In 1936 they procured copies of those judgments and filed them in the Ohio circuit court. They then obtained executions thereon and the sheriff levied them on appellant's inherited farm while he was living on the nearby rented place referred to. However, at all of the rentings of his inherited farm he had reserved space for the storage of some of his household goods and which was so utilized by him. After the sheriff levied the executions, as stated, appellant filed this action in the Ohio circuit court against his creditors in the executions against him, and the sheriff to enjoin the enforcement of the levy, on the ground that the property levied on was exempt to him as a homestead. The answer of defendants denied the averments of the petition and affirmatively pleaded that defendant had abandoned his homestead because of the facts hereinbefore recited. That pleading was denied and appellees then took the deposition of appellant, as if upon cross-examination, and they also took the deposition of one Patton from whom the nearby farm occupied by appellant was rented, and upon which he resided at the time of the levy.

        The case was then submitted and the court dismissed appellant's petition upon the ground that plaintiff "abandoned his homestead in and to the 22 acres of land mentioned and described in his petition," and for which reason he was not entitled to the exemption contended for. It will thus be seen that the judgment was bottomed exclusively on the ground of abandonment of the homestead, and not upon any other ground, such as that appellant was so statused at the time of the levy of the executions (i.e., that he did not then have a family dependent upon him) as to entitle him to claim a homestead in the land sought to be subjected. From that judgment appellant prosecutes this appeal.

        An examination of our opinions show beyond controversy that whether or not an abandonment of what is called a "homestead" — acquired under the provisions of Section 1702 of Baldwin's 1936 Revision of Carroll's Kentucky Statutes — has or not been abandoned is one to be determined by the specific facts of each individual case. It is emphatically stated in all of our opinions that the determinative question always is — whether or not there is an abiding intention and purpose on the part of the homesteader to return to and occupy his homestead after the termination of the temporary removal therefrom, which it is insisted constituted the abandonment? The opinions point out that such intention is to be gathered — not only from the declarations of the homesteader — but from his actions, plus what might be termed the surroundings and environments accompanying such temporary absence from occupancy.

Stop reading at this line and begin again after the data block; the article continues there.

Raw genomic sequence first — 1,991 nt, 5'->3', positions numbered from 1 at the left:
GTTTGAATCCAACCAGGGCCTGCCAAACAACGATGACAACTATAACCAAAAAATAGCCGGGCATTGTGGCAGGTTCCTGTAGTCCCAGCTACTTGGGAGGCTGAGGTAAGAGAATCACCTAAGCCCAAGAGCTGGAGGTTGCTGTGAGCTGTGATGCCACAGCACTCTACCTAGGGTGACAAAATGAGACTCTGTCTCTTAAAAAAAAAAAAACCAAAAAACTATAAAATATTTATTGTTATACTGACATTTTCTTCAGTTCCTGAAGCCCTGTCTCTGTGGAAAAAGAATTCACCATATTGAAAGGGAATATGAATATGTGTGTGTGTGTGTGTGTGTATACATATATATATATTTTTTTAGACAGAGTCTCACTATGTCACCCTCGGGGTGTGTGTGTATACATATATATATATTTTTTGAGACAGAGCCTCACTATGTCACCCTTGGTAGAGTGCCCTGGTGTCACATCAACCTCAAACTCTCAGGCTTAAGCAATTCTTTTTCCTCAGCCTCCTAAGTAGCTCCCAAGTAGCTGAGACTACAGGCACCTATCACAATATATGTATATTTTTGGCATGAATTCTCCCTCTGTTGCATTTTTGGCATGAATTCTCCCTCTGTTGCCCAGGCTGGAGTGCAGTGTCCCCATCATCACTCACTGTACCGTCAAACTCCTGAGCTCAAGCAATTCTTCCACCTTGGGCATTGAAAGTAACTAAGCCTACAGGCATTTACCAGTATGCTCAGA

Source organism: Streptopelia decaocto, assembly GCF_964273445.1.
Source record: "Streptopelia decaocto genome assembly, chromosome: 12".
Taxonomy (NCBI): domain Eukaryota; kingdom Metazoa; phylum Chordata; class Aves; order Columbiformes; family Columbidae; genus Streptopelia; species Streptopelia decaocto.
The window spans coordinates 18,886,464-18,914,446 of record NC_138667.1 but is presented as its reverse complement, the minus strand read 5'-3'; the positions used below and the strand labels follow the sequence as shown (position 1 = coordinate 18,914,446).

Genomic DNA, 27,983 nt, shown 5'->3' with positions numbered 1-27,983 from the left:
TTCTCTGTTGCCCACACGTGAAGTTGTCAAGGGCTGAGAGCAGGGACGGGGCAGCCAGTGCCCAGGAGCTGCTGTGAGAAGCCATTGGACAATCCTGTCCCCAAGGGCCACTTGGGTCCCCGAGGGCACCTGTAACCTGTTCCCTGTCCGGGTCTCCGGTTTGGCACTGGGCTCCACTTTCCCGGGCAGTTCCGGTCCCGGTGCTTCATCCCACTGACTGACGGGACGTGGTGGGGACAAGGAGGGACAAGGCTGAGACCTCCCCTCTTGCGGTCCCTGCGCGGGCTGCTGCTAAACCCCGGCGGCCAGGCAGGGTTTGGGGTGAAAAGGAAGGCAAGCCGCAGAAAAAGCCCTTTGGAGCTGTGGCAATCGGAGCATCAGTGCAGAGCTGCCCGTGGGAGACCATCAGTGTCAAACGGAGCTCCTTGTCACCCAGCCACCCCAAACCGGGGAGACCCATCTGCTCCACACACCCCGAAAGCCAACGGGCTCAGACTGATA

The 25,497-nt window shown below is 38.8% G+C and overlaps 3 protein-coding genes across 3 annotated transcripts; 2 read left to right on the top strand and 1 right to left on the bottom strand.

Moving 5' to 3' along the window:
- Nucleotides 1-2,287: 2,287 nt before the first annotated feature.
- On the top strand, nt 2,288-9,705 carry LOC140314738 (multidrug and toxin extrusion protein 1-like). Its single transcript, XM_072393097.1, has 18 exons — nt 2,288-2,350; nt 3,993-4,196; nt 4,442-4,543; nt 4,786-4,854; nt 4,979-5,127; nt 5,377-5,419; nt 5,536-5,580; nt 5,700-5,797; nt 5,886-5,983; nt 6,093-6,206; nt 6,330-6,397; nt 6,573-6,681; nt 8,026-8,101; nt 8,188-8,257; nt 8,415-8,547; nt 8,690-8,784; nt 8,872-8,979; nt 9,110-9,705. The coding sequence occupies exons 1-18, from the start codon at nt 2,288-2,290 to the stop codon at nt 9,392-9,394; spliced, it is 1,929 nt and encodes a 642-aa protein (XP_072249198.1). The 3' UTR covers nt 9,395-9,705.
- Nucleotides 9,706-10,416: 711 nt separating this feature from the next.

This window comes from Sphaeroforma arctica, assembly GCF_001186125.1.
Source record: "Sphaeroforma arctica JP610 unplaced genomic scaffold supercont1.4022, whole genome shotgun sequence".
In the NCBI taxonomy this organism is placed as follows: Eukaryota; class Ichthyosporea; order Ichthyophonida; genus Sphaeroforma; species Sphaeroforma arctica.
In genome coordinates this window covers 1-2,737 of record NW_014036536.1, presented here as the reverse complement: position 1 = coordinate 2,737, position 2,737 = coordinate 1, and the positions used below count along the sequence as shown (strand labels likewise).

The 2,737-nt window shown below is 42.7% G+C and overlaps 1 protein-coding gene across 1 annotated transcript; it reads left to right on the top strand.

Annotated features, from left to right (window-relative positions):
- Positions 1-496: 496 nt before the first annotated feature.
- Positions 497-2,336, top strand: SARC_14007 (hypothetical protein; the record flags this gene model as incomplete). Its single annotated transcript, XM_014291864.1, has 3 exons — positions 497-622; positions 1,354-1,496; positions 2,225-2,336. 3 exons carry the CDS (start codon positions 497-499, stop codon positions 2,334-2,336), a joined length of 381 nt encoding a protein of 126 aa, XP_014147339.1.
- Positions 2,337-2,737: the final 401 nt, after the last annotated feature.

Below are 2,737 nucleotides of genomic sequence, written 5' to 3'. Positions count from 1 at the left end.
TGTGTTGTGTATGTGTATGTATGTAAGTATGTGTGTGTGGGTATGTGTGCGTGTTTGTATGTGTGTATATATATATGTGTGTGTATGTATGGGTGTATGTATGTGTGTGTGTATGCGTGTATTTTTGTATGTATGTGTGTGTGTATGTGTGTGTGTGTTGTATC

We will not lengthen this opinion by the insertion of excerpts from those referred to, but our general statement as to their holding is vouched for as correct and the specific expressions of the court in stating them may be found by the reader consulting them. The question, as will be found in reading the opinions, has arisen not only under rights accruing under section 1702 supra of our Statutes, but likewise as to rights of occupancy accruing under sections 1707 and 1708 of the same statutes. There is a marked distinction between the two rights as is pointed out in a number of the cited opinions supra, and which is particularly emphasized in the Brewer case. The right given by section 1702 is, strictly speaking, one of exemption of the property dealt with therein from levy and sale under execution, but which has come to be designated as a right of "Homestead;" whereas the rights given by sections 1707 and 1708 are strictly "rights of occupancy" by a surviving spouse after the death of the other one, and which the deceased one owned at the time of his or her death. Some of the opinions supra, as well as the text in 29 C.J. 791, section 25, appear to hold — as is stated in the Corpus Juris volume — that "Where one has acquired a homestead right as a householder, such right continues so long as the householder continues to occupy it, whether he loses one or all of the members of his family."

        In support of that text there is cited among others, the case of Evansville Coffin Company v. Sumner, 226 S.W. 363, where the distinction between the rights acquired under the sections of the statutes referred to are discussed and clearly pointed out, and wherein we said, inter alia. "To have created in appellee the right of homestead in the property under  [section] 1702, he must have owned an estate therein and occupied same, and in addition have been at the time of its creation a bona fide housekeeper with a family; but its continuance, when once created, is not dependent upon the continued existence of a family," and cases found in notes to section 1702 are referred to in support of that statement, and which are: Stults v. Sale, 17 S.W. 148.